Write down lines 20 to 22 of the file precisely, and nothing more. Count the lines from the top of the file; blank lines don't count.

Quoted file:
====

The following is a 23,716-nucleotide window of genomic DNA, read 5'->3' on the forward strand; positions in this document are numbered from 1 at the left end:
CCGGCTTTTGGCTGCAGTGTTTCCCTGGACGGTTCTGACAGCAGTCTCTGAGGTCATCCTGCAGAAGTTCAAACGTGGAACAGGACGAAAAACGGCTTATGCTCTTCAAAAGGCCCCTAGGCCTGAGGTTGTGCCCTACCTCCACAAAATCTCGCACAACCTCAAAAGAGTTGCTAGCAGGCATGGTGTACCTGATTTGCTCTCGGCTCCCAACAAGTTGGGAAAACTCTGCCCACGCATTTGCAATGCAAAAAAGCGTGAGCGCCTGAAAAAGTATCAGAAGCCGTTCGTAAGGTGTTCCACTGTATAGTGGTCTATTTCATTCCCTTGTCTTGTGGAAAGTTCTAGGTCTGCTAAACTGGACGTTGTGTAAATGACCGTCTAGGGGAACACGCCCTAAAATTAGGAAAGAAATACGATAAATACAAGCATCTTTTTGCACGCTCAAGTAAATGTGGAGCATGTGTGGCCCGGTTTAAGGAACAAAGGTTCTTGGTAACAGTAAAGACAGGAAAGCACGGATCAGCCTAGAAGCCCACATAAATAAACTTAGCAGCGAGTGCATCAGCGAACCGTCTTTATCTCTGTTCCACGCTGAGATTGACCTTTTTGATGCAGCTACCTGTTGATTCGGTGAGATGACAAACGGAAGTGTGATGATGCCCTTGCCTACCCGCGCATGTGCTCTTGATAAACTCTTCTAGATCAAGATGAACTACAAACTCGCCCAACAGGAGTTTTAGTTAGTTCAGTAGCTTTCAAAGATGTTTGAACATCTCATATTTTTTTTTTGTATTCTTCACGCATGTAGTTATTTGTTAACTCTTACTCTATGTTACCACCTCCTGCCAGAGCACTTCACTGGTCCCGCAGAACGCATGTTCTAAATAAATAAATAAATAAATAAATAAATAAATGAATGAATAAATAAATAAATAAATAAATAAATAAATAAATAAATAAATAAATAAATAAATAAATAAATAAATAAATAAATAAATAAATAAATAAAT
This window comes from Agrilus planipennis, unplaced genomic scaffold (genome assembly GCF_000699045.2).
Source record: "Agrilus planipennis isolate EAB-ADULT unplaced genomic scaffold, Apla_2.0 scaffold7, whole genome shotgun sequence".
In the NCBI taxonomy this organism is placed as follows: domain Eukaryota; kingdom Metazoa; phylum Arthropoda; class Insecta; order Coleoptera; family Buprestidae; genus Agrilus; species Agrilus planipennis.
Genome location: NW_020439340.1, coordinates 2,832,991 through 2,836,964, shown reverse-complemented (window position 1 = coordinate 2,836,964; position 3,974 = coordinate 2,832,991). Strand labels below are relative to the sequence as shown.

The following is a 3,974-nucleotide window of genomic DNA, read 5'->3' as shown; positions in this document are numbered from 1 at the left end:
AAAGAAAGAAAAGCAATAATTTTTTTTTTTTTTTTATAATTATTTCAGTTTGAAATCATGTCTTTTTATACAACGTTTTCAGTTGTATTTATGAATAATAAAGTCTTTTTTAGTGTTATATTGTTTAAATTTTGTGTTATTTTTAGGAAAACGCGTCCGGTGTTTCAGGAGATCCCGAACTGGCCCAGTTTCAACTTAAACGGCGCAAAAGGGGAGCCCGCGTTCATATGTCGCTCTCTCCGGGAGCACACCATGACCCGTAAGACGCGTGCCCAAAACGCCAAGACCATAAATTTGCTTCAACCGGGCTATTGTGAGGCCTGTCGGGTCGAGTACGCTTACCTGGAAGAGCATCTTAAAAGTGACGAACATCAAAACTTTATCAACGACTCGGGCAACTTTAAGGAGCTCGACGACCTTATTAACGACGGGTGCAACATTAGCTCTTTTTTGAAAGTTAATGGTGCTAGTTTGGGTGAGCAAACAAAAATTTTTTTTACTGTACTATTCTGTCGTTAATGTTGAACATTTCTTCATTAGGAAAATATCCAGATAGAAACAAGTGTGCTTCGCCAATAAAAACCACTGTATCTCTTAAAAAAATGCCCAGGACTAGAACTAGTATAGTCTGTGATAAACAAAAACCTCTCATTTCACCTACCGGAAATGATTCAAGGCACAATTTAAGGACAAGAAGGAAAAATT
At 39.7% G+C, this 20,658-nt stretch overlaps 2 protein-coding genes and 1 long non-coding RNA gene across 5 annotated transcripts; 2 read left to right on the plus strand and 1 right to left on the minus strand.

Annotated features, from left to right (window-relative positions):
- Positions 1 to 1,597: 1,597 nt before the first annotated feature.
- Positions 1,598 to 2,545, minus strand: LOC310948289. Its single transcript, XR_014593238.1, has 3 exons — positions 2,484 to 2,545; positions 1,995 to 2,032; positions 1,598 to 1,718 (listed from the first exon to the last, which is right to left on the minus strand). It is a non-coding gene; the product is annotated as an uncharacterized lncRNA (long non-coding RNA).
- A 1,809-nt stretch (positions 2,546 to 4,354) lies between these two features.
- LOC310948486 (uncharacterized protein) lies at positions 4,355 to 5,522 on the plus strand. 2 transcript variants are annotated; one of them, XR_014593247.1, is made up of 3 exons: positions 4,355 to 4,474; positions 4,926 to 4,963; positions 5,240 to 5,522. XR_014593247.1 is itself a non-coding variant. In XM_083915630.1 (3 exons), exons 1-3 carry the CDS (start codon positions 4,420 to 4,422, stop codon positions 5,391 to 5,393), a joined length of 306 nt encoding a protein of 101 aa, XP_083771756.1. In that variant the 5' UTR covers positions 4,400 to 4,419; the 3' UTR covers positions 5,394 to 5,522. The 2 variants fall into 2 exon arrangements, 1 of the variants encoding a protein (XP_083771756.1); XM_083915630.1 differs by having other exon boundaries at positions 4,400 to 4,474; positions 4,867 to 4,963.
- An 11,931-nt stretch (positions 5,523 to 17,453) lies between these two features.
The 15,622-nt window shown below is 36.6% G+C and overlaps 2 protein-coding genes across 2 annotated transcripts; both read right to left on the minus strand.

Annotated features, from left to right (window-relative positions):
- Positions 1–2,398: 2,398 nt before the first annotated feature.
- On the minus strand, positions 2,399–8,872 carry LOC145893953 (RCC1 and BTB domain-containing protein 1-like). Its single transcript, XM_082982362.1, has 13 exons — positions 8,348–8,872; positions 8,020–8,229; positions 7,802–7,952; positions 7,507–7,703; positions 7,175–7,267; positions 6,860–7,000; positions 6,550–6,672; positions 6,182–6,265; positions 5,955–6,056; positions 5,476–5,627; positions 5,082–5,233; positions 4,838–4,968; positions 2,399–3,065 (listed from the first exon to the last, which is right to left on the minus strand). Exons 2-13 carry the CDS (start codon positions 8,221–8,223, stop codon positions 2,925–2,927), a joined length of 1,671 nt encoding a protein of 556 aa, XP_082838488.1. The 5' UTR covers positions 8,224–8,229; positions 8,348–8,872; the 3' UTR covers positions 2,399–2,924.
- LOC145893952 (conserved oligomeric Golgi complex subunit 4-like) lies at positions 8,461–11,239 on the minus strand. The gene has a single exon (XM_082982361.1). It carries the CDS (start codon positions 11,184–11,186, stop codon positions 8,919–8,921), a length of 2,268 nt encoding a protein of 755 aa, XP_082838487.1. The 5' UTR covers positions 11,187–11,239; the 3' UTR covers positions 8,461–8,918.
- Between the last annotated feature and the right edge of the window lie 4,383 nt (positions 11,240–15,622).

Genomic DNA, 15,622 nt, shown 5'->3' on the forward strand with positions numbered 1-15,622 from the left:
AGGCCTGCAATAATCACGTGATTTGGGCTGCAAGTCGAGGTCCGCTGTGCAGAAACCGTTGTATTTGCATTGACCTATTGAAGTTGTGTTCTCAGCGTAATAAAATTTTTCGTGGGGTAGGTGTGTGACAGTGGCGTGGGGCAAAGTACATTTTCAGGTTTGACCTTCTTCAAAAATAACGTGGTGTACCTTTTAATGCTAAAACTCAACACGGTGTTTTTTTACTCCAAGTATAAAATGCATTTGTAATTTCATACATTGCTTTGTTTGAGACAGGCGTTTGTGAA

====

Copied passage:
- LOC145893952 (conserved oligomeric Golgi complex subunit 4-like) lies at positions 8,461–11,239 on the minus strand. The gene has a single exon (XM_082982361.1). It carries the CDS (start codon positions 11,184–11,186, stop codon positions 8,919–8,921), a length of 2,268 nt encoding a protein of 755 aa, XP_082838487.1. The 5' UTR covers positions 11,187–11,239; the 3' UTR covers positions 8,461–8,918.
- Between the last annotated feature and the right edge of the window lie 4,383 nt (positions 11,240–15,622).

Genomic DNA, 15,622 nt, shown 5'->3' on the forward strand with positions numbered 1-15,622 from the left: